tsxwagonlatchFor the 2nd year, the Insurance Institute for Highway Safety (IIHS) has released their LATCH Ease-of-Use ratings for parents who are contemplating purchasing a new vehicle. Most parents look at safety features, such as airbags, lane departure warning, automatic emergency braking, and so on, without realizing that being able to install their carseats easily is also a safety feature. When Lower Anchors and Tethers for CHildren was introduced in 2002, it was hailed as the panacea for poorly installed child seats; instead, it’s brought confusion, frustration, and ultimately carseat manufacturers who try to discourage its use. So why should you care about LATCH ease-of-use when buying a car?

When we as technicians teach parents how to install their carseats, we always go for the easiest method first and that usually is LATCH, especially for rear-facing carseats. If the lower anchors that the LATCH connectors attach to on the vehicle are difficult to find for technicians, parents are likely to be doubly frustrated. Most of the time we can finagle the LATCH connectors onto the anchor, but what if you have rigid LATCH, which is becoming more popular? Rigid LATCH is supposed to be an insanely easy install where you simply push it onto the lower anchors, but if you can’t access the anchors because they’re so buried in the vehicle seat bight (crack) or blocked by stiff leather, you’re not getting some of that ease of installation for which you paid. I still get sympathetic Braxton Hicks contractions when some of my more stubborn pregnant mamas try to dig around and find their lower anchors.

Last year, the IIHS found that only 3 of 102 vehicles passed their criteria for a good rating with more than half being poor or marginal. This year, however, vehicle manufacturers paid attention and 3 models, the 2017 Audi Q7, the 2016 Lexus RX, and the 2016 Toyota Prius, received the top rating of Good+ and most of the 170 vehicles rated good or acceptable. It’s notable that there aren’t any minivans, considered to be top young family haulers, in the Good or Good+ categories. One heavily advertised minivan, the 2017 Chrysler Pacifica manufactured after August 2016 received a Marginal score whereas models manufactured before September 2016 received a Poor score.

toyota_iihs_latch_02_e15ebb531d38a929d24f9807c5303865ed7ac729_lowHere are side-by-side comparisons of the Toyota Prius model years 2015 and 2016. Toyota improved access by adding a flap of fabric to the vehicle seat bight (previously seen on the Sienna) so the lower anchors can be easily seen when the flap is lifted and can be borrowed in the center seating position, which is new for Toyota (though problematic since the LATCH strap would cover the driver’s side seat buckle). The top tether anchors are easy to find.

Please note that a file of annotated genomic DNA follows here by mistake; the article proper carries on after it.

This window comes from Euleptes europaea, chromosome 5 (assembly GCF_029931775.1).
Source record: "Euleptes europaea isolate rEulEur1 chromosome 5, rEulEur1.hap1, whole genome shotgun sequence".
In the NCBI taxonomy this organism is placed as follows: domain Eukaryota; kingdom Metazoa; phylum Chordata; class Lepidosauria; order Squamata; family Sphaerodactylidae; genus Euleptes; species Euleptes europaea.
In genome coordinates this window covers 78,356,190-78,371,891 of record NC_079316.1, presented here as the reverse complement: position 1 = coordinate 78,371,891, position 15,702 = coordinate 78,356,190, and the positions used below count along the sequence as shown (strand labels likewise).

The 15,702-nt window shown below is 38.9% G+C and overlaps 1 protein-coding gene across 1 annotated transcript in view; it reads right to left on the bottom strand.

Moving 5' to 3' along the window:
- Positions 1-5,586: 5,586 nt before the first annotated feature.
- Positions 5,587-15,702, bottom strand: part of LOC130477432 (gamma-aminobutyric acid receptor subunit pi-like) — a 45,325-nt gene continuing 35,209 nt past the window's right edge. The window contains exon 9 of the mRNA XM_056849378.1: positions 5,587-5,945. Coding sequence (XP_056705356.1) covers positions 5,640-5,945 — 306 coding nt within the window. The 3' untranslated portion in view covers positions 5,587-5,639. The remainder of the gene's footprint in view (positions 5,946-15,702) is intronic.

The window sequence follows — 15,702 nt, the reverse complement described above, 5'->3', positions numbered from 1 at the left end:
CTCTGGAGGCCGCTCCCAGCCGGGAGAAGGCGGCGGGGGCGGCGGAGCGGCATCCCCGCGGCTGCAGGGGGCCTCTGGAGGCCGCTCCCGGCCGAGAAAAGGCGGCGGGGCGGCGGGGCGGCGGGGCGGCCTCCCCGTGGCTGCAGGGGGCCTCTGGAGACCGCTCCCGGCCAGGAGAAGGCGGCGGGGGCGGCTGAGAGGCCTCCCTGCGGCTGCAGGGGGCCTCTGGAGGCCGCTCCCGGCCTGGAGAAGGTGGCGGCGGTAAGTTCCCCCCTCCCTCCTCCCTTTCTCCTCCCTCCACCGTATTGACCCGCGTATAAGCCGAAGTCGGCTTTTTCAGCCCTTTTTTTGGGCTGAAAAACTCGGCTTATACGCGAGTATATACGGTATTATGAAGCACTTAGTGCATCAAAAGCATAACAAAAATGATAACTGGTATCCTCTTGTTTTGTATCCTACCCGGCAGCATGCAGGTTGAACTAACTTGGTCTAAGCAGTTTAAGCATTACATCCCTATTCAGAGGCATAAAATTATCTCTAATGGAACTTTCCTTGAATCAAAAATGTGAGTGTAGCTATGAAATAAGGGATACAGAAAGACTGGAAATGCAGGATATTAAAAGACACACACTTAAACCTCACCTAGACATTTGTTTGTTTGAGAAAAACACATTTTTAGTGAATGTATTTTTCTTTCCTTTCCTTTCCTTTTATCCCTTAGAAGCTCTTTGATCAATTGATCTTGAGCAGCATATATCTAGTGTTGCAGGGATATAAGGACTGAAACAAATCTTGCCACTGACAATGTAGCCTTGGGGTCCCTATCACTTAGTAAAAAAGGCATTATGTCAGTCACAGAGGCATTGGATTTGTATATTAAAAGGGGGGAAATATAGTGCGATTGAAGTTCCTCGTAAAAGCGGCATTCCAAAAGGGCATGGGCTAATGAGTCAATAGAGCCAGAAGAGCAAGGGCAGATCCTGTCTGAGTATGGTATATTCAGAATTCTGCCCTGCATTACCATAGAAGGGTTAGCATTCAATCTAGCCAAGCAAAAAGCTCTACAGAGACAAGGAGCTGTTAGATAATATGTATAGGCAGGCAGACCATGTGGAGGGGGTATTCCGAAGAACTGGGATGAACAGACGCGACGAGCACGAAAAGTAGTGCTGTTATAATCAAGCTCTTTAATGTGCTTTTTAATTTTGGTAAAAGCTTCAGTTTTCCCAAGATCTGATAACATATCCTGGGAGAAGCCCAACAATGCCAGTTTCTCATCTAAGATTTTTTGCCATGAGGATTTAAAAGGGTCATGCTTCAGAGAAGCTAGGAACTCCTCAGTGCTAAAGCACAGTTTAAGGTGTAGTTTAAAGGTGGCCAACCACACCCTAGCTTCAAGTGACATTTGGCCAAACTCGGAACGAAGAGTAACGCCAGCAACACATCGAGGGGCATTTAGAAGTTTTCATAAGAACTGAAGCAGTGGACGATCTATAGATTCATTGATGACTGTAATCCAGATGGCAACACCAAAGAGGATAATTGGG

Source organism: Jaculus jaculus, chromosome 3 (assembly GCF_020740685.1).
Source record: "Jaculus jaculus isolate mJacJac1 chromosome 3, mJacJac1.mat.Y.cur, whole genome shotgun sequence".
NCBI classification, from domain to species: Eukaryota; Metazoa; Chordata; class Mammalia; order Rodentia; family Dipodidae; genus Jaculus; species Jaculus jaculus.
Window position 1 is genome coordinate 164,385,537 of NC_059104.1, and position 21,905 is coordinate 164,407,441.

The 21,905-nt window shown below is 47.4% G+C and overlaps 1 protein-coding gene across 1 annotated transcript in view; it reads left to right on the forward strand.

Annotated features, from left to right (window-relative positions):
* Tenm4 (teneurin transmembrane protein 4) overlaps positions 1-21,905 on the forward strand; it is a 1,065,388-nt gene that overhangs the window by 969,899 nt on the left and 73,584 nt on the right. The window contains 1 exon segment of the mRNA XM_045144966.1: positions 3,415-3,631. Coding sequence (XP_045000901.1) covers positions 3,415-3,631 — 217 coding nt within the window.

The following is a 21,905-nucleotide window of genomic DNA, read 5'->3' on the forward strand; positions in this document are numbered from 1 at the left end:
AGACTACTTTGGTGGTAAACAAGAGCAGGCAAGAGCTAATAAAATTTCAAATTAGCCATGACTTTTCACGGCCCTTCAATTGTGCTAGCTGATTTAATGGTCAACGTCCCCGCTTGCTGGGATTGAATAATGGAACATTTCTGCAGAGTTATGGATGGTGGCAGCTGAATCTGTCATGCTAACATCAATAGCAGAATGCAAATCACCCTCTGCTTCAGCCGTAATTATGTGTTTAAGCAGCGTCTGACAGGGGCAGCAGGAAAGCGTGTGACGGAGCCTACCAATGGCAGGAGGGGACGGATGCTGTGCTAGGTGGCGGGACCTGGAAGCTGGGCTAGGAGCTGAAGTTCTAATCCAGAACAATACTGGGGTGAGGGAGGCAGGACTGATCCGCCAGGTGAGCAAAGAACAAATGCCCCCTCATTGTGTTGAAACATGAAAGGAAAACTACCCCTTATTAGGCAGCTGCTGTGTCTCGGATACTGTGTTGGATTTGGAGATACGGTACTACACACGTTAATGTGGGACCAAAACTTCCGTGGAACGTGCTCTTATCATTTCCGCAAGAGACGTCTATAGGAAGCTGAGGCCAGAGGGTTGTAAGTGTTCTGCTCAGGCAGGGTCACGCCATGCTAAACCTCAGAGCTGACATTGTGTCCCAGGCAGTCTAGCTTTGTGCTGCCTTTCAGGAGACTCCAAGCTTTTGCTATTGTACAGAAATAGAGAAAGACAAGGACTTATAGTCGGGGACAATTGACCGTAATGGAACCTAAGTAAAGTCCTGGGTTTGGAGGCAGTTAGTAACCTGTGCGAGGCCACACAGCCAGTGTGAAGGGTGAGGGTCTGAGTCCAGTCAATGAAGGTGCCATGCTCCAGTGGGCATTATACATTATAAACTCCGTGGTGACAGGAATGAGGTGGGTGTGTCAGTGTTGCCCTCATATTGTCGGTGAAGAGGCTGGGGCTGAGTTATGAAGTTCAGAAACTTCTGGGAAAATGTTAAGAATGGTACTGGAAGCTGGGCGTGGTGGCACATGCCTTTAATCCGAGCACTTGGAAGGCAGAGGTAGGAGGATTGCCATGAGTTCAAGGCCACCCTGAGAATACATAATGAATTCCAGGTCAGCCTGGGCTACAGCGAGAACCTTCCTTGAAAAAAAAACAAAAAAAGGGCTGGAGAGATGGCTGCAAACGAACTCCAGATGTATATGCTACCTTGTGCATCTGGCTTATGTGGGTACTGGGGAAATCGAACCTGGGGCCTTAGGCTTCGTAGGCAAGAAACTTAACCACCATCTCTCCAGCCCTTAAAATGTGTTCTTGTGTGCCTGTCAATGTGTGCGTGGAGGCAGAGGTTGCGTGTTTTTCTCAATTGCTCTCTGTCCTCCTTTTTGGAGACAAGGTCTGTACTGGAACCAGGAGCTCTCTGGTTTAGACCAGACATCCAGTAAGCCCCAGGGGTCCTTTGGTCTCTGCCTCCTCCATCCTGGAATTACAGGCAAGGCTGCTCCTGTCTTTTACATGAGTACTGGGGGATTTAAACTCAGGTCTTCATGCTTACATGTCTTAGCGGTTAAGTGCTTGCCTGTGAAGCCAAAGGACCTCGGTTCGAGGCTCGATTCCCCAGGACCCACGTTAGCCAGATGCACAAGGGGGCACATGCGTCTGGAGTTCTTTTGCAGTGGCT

2015-toyota-prius-latch-rating 2016-toyota-prius-latch-rating

IIHS researchers used tools to measure the depth of the anchors in the vehicle seat bight and the clearance angle. They also measured how far in from the edge of the bight they are found. Top tether anchors were rated on their locations as well. The goal is to have LATCH anchors that are easy to find right away because they’re clearly labeled and easily accessed. Vehicles receive a Good rating if they have the following:

  • The lower anchors are no more than 3/4 inch deep in the seat bight.
  • The lower anchors are easy to maneuver around. This is defined as having a clearance angle greater than 54 degrees.
  • The force required to attach a standardized tool to the lower anchors is less than 40 pounds. (The tool represents a lower connector of a child seat, though the actual force required when installing a seat varies depending on the specific connector.)
  • Tether anchors are on the vehicle’s rear deck or on the top 85 percent of the seatback. They shouldn’t be at the very bottom of the seatback, under the seat, on the ceiling or on the floor.
  • The area where the tether anchor is found doesn’t have any other hardware that could be confused for the tether anchor. If other hardware is present, then the tether anchor must have a clear label located within 3 inches of it.

A Good+ rating is achieved if a vehicle also provides another LATCH-equipped seating position with a good or acceptable LATCH rating.

What does this mean if your perfect vehicle has a less than perfect LATCH ease-of-use rating? It means you now know that installing a carseat using the lower anchors and/or top tether may be more difficult. Since IIHS gives you an explanation of why each seating position has its difficulties, you are armed with information, which is powerful—the more you know, right? Remember, you don’t *have* to install your carseat with the lower anchors and in fact, at some point with a convertible and combination carseat, you will have to switch to the vehicle seat belt because of weight limits (see your carseat and vehicle instruction manuals and labels).